Infections

Chapter 58. INFECTIONS

June 29, 1998
1st-year resident Kyong-bong Cha M.D


I. Instructions

  • Immunosurveilence decreased during pregnancy

    A. Fetal and newborn immunology


    ① Compromised compared with that of older children and adults

    ② Begin to develop by 9 to 15 weeks

    ③ Passive immunity : by IgG transferred actively across the placenta


    B. Neonatal infection


    ① Difficult to diagnosis

    ② If infected in utero, there may be depression and acidosis at birth

    ③ Symptoms and signs: suck poorly, vomit, abdominal distension,
    ? ? ? respiratory difficulty similar to idiopathic respiratory distress syndrome,
    ? ? ? lethargic or jittery, hypothermia rather than hyperthermia


    C. Risk factors of neonatal infection


    ① Preterm rupture of membrane

    ② Prolonged labor

    ③ Manipulations


    D. Causes of Fetal and Neonatal Infections


  • Infection occurring at less than 72hours of age ;caused by bacteria acquired in utero or during delivery


    II. Viral Infection


    A. Varicella-Zoster


  • DNA herpesvirus : remains latent in the dorsal root ganglia after primary infection
  • Most adults have acquired chicken pox during children and are immune
  • Infection is especially severe during pregnancy
  • Acyclovir : not teratogenic , but its use is reserved for life-threatening infection
  • Little evidence that zoster caused congenital malformation



    1. Prevention



    1. Varicella-zoster immunoglobulin (VZIG) to exposed susceptible individuals within 96hours
    2. An attenuated live-virus vaccine : not recommended for pregnant woman


    2. Fetal effect


  • when maternal chicken pox during early pregnancy severe congenital malformations including chorioretinitis cerebral cortical atrophy, hydronephrosis and cutaneous and bony leg defects


  • Varicella infection during pregnancy



    1. During the first 20weeks : absolute risk of embryopathy is about 2%


    2. After 20weeks : no clinical evidence of congenital varicella infection


    3. The highest risk is between 13 and 20weeks : 2 % of congenital varicella


    4. Later in pregnancy : associated with congenital varicella lesions , zoster occasionally develops at several months of age


    5. Fetal exposure to the virus just before or during delivery

      (before maternal antibody has been formed)

      ; serious threat to the newborn


  • Neonatal varicella infection


    ⒜ Incubation period : less than 2weeks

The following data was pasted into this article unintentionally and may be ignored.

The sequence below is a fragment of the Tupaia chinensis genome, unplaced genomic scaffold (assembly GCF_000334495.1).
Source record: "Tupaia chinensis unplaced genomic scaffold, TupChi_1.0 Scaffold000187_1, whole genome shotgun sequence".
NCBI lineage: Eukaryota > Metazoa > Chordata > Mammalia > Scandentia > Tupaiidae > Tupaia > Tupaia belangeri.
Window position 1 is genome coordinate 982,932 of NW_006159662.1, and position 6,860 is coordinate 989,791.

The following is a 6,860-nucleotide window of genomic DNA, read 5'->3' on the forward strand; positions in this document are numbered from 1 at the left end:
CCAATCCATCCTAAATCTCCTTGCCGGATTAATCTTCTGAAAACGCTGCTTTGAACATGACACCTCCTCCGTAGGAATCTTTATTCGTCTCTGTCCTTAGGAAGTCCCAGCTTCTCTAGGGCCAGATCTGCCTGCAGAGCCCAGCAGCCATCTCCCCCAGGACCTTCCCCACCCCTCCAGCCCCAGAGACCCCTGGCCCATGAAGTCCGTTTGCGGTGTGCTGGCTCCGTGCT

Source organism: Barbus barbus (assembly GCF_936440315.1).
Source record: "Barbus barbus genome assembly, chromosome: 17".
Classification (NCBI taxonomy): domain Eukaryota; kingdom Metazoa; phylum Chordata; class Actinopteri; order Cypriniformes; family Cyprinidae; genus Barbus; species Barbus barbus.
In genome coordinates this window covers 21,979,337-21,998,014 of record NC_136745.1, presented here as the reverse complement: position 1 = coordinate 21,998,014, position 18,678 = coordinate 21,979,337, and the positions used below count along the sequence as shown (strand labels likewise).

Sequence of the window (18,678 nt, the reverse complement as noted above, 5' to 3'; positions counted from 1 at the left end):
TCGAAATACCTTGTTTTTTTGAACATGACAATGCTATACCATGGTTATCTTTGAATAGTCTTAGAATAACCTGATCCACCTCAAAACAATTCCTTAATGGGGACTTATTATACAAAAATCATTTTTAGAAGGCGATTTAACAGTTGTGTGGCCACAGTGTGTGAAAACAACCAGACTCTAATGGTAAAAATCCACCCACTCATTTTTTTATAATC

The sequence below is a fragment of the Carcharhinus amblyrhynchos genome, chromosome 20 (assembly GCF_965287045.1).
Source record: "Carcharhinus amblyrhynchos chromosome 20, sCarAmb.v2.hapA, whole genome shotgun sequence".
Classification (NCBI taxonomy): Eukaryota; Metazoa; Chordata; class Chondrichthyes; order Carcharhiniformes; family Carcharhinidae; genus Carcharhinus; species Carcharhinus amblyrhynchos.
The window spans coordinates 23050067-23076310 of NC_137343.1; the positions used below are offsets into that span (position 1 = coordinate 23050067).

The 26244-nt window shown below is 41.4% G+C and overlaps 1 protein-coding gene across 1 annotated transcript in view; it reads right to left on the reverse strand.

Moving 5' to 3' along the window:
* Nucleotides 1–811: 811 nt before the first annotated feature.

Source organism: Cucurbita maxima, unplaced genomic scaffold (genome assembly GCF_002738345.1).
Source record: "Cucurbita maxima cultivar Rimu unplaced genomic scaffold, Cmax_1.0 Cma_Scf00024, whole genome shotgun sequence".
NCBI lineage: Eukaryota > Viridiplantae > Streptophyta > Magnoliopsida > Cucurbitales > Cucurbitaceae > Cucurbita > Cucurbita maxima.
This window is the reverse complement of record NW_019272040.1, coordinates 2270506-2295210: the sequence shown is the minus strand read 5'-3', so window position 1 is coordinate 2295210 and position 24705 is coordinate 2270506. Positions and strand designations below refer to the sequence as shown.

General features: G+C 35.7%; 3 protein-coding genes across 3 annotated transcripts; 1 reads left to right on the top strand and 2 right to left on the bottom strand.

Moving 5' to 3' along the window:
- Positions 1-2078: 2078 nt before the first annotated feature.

⒝ May develop disseminated visceral and CNS disease

    ? ? : commonly fatal


  • Varicella-zoster or zoster immunoglobulin (ZIG) should be administered to the neonate whenever the onset of maternal clinical disease was within 5days before delivery or 2days postpartum


      B. Influenza


    • Caused by members of the orthomyxoviridae family
    • Develops during winter epidemics
    • Self-limited and not life-threatening for otherwise healthy adults
    • If pneumonia develops, the prognosis becomes serious
    • When pneumonia develops , the mortality of pregnancy women is 27-50%


      1. Prevention


      1. Vaccination : safe for pregnant women, regardless of the stage of pregnancy
      2. Amantadine : if given prophylactically during epidemics , it is 70 to 90 % effective in preventing influenza


      2. Fetal Effect



      1. No congenital malformation
      2. Predispose to schizophrenia in later life : controversial



      C. Mumps


    • Uncommon adult infectious disease caused by an RNA paramyxovirus ; 80-90% seropositive
    • Infects the salivary glands, the gonads, meninges, pancreas and other organs
    • During pregnancy : no more severe than in nonpregnant adult



      1. Vaccination : the live attenuated Jeryl-Lynn vaccine is contraindicated
      2. Treatment ; symptomatic
      3. Fetal Effect : no evidence of fetal wastage


      D. Rubeola (Measles)


    • Most adults are immune to measles
    • Not appear to be teratogenic
    • Maternal measles : increased frequency of abortion and low birth weight infants
    • If the woman develops measles shortly before birth : considerable risk of neonatal infection and some risk of death
    • Passive immunization : immune serum globulin within 3days of exposure
    • Vaccination is not done during pregnancy


      E. Respiratory viruses


    • Ause the common cold, pharyngitis, laryngotracheobronchitis, bronchitis and pneumonia

      Major cause of common cold : Rhinovirus, coronavirus, and adenovirus



      1. Rhinovirus and coronavirus : RNA viruses , trivial self-limited illness rhinorrhea, sneezing, congestion
      2. Adenovirus ; DNA virus, cough , and lower respiratory tract involvement



    • Mothers suffering from common cold ; 4-5times increased risk of anencephaly